Very interesting fileless malware testing

Discussion in 'other anti-malware software' started by aigle, Dec 24, 2014.

  1. aigle

    aigle Registered Member

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    This is the second part of my some very interesting testing with fileless malware.

    https://www.wilderssecurity.com/threads/fileless-malware-detection.370944/

    I made a new thread as this malware, though fileless, is a bit different and deserves a separate thread.

    Poweliks is a very interesting fileless malware. It comes via exploits. I will say it is semi-fileless
    as contrary to real fileless malware it does write to the disk but only in the registry.
    It is body-less. It hides itself as a dll in the registry and adds an auto-start reg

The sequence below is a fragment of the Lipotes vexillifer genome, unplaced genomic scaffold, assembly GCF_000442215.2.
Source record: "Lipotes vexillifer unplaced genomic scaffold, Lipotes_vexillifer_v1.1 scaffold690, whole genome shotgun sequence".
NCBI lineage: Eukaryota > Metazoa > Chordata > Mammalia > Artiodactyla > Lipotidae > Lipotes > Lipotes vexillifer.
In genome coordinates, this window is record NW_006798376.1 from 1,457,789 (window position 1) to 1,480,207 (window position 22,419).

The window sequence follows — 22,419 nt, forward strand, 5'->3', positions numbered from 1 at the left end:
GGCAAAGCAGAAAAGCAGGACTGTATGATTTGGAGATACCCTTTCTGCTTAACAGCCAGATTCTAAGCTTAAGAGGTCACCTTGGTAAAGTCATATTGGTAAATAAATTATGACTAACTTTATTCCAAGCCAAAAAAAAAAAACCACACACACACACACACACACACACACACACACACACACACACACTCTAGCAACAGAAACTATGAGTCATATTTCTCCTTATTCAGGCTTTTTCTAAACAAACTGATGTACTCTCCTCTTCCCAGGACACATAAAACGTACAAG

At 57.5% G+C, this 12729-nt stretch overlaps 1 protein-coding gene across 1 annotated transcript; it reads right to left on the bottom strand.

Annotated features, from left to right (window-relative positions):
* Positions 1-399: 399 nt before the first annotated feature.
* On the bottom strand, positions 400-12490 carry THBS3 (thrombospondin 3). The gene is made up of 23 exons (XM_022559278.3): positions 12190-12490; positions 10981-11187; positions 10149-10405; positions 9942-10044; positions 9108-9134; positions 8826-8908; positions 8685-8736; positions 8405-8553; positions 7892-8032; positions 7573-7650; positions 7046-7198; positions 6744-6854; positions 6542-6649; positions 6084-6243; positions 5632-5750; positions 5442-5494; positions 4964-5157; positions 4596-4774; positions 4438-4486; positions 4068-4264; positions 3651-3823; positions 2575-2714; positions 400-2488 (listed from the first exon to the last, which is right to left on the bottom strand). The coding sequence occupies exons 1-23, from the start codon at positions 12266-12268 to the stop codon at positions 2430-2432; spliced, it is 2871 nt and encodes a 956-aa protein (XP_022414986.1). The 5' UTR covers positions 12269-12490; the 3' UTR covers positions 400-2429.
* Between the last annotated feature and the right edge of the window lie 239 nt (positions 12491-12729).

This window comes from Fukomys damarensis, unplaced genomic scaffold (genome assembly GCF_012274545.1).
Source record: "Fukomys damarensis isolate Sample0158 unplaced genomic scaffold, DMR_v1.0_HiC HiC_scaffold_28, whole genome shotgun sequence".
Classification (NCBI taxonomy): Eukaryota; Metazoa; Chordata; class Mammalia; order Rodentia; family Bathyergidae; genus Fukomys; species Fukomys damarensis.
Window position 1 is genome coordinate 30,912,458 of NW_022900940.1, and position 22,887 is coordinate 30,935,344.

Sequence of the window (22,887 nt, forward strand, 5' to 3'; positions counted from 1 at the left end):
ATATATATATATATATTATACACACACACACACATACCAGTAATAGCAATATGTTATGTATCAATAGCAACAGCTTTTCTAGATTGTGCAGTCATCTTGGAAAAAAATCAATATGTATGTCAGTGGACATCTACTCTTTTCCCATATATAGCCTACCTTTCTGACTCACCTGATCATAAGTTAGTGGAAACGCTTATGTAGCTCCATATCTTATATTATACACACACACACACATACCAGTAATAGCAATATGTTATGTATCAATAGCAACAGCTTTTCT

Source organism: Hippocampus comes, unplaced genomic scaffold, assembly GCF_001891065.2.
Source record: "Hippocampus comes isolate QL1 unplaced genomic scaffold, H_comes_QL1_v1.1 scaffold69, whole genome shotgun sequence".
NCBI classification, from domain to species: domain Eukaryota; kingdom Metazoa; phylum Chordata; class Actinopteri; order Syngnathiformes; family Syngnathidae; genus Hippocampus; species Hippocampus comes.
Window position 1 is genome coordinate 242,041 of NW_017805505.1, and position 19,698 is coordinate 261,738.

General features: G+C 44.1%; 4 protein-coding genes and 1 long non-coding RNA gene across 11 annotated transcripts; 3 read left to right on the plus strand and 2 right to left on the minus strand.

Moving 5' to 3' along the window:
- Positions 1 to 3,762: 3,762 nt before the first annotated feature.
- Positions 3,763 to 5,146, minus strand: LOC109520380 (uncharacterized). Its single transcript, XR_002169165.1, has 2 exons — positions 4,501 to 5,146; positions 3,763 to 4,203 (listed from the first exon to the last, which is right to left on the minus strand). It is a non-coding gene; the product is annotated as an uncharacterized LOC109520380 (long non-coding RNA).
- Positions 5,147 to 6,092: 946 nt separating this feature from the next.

entery as well.

    http://blog.trendmicro.com/trendlab...e/poweliks-malware-hides-in-windows-registry/

    http://blog.trendmicro.com/trendlab...eliks-levels-up-with-new-autostart-mechanism/

    https://twitter.com/kafeine/status/515527952059351040/photo/1

    http://kb.eset.com/esetkb/index?page=content&id=SOLN3587
     
  2. aigle

    aigle Registered Member

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    Last edited: Dec 24, 2014
  3. aigle

    aigle Registered Member

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    MBAE- pssed as it stops the exploit that is the entery gate for the malware.
     

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  4. aigle

    aigle Registered Member

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    EMET 4.1 - passed as it stops the exploit that is the entery gate for the malware
     

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    Last edited: Dec 24, 2014
  5. aigle

    aigle Registered Member

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    GesWall- passed. Malware was contained and system was clean.
     

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  6. aigle